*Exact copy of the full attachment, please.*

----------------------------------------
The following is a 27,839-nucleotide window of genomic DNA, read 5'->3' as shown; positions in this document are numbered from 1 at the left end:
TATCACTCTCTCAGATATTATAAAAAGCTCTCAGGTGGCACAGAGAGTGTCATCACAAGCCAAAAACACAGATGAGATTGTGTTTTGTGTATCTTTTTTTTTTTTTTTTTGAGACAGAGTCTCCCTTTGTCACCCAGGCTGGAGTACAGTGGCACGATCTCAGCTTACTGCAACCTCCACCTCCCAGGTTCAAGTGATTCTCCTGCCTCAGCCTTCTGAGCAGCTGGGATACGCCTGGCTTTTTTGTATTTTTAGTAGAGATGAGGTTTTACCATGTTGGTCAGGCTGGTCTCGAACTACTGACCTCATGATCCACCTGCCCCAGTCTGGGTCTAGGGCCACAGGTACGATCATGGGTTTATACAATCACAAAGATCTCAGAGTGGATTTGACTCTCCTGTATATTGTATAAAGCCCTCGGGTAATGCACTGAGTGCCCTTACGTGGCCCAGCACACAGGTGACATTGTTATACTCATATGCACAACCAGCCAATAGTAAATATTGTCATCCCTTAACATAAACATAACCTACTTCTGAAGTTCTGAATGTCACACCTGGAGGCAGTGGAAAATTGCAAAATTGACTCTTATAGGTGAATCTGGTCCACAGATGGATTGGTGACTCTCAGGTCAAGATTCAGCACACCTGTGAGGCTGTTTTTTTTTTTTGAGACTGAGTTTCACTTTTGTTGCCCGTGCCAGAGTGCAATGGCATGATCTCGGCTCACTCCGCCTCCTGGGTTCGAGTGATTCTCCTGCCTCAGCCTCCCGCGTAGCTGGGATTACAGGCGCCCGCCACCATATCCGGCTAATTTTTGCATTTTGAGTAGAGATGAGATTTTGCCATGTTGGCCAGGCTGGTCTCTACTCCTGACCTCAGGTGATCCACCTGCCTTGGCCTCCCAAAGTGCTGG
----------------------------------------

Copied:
The following is a 27,839-nucleotide window of genomic DNA, read 5'->3' as shown; positions in this document are numbered from 1 at the left end:
TATCACTCTCTCAGATATTATAAAAAGCTCTCAGGTGGCACAGAGAGTGTCATCACAAGCCAAAAACACAGATGAGATTGTGTTTTGTGTATCTTTTTTTTTTTTTTTTTGAGACAGAGTCTCCCTTTGTCACCCAGGCTGGAGTACAGTGGCACGATCTCAGCTTACTGCAACCTCCACCTCCCAGGTTCAAGTGATTCTCCTGCCTCAGCCTTCTGAGCAGCTGGGATACGCCTGGCTTTTTTGTATTTTTAGTAGAGATGAGGTTTTACCATGTTGGTCAGGCTGGTCTCGAACTACTGACCTCATGATCCACCTGCCCCAGTCTGGGTCTAGGGCCACAGGTACGATCATGGGTTTATACAATCACAAAGATCTCAGAGTGGATTTGACTCTCCTGTATATTGTATAAAGCCCTCGGGTAATGCACTGAGTGCCCTTACGTGGCCCAGCACACAGGTGACATTGTTATACTCATATGCACAACCAGCCAATAGTAAATATTGTCATCCCTTAACATAAACATAACCTACTTCTGAAGTTCTGAATGTCACACCTGGAGGCAGTGGAAAATTGCAAAATTGACTCTTATAGGTGAATCTGGTCCACAGATGGATTGGTGACTCTCAGGTCAAGATTCAGCACACCTGTGAGGCTGTTTTTTTTTTTTGAGACTGAGTTTCACTTTTGTTGCCCGTGCCAGAGTGCAATGGCATGATCTCGGCTCACTCCGCCTCCTGGGTTCGAGTGATTCTCCTGCCTCAGCCTCCCGCGTAGCTGGGATTACAGGCGCCCGCCACCATATCCGGCTAATTTTTGCATTTTGAGTAGAGATGAGATTTTGCCATGTTGGCCAGGCTGGTCTCTACTCCTGACCTCAGGTGATCCACCTGCCTTGGCCTCCCAAAGTGCTGG